Nightshades are present on every continent except Antarctica, though Australia and South America have the greatest diversity, and overall numbers, of species. Tobacco is one of the most economically important nightshades, while other family members, for example petunias and Chinese lanterns, spice up our yards. The majority of nightshades are wild species, some of which have been used as sources of medicine for millennia. » Continue Reading.


Sunday, September 16, 2018

Snakes On The Beach: Our Northern Watersnakes

water snake The northern watersnake, Nerodia sipedon, has a lot going against it in the eyes of most people. I’ve watched this medium- to large-sized snake clear a crowded lakeside beach in a matter of moments.

As the local naturalist in my small town, I’ve become this snake’s self-appointed public defender. I’ve stopped children chasing it with large sticks, parents with rocks ready to throw, and once, a policeman who came ready to shoot.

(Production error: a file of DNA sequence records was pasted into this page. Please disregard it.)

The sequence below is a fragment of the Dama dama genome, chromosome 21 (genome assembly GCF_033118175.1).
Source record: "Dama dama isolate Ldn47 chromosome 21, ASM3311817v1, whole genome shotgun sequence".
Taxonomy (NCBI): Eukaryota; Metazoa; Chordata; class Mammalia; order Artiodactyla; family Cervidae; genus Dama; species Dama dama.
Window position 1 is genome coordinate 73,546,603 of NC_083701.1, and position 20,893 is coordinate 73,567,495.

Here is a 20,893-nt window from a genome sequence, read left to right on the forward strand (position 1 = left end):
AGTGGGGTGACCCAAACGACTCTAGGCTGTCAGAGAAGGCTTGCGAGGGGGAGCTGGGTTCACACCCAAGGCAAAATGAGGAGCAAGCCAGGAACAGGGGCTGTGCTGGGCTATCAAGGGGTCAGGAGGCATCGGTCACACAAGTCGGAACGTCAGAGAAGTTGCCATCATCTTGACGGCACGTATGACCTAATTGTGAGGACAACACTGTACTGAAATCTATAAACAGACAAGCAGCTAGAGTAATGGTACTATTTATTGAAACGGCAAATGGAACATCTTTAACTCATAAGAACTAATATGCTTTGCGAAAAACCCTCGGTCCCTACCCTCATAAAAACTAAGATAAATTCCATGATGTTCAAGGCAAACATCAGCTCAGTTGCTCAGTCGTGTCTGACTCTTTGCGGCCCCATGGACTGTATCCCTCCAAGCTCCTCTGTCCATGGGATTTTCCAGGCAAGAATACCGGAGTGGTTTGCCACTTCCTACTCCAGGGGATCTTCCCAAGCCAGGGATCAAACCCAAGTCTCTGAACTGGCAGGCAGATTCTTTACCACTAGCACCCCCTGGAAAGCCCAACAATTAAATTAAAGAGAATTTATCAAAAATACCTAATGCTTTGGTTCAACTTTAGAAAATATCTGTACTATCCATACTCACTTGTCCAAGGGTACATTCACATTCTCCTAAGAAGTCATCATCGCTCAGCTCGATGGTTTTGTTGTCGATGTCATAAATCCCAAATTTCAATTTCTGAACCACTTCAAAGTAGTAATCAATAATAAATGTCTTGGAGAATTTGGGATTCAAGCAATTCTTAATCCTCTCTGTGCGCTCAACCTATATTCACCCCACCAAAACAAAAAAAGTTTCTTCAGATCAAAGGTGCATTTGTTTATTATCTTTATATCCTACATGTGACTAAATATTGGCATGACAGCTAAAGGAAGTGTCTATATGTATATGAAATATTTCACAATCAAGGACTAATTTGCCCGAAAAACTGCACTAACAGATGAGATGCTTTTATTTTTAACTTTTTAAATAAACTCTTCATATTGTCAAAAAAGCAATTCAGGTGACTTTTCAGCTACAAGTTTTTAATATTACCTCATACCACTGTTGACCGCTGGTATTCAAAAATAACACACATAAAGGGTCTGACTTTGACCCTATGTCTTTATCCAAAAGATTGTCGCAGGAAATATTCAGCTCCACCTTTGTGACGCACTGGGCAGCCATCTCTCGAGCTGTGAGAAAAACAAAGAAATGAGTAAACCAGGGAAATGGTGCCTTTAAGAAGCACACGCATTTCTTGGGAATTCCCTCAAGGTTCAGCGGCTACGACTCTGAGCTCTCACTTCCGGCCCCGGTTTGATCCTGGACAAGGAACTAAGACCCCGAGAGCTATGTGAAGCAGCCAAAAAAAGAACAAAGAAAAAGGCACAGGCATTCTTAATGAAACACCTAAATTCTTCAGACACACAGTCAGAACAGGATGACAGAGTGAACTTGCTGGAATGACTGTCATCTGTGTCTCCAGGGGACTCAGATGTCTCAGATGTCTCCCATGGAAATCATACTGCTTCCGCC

“But it is poisonous, right?” he supposed. » Continue Reading.


Thursday, September 13, 2018

It’s Town of Johnsburg History Weekend

The Town of Johnsburg is connecting its history through storytelling and activities for the third year. The annual Johnsburg History Weekend blends together a grave yard tour, live music, lectures, and children’s activities to make history come alive.

“There is so much history in the North Creek area,” says North Creek Railway Preservation Society President Ellen Schaeffer. ”We approached the town three years ago to make the third weekend in September be The Town of Johnsburg History weekend. So much of our history was being forgotten.”

Schaeffer explains how 25 years ago a group of concerned citizens saw the deterioration of the North Creek train depot. The platform and depot where Teddy Roosevelt learned about President McKinley’s death and his own presidential succession on September 14, 1901 was becoming just another forgotten piece of history. » Continue Reading.


Monday, September 10, 2018

Invasive Species And Their Consequences

Contact with the sap of giant hogweed It seemed like a good idea. Let’s start a silk industry in the United States. Silk is a valuable cloth in demand all over the world. And insects do the work. All we need to do is import some gypsy moths from France; then just sit back and wait for the money to roll in.

So, the moths were imported. They escaped. And today, gypsy moths are a major threat to U.S. forests. Gypsy moths are just one example of an invasive species. » Continue Reading.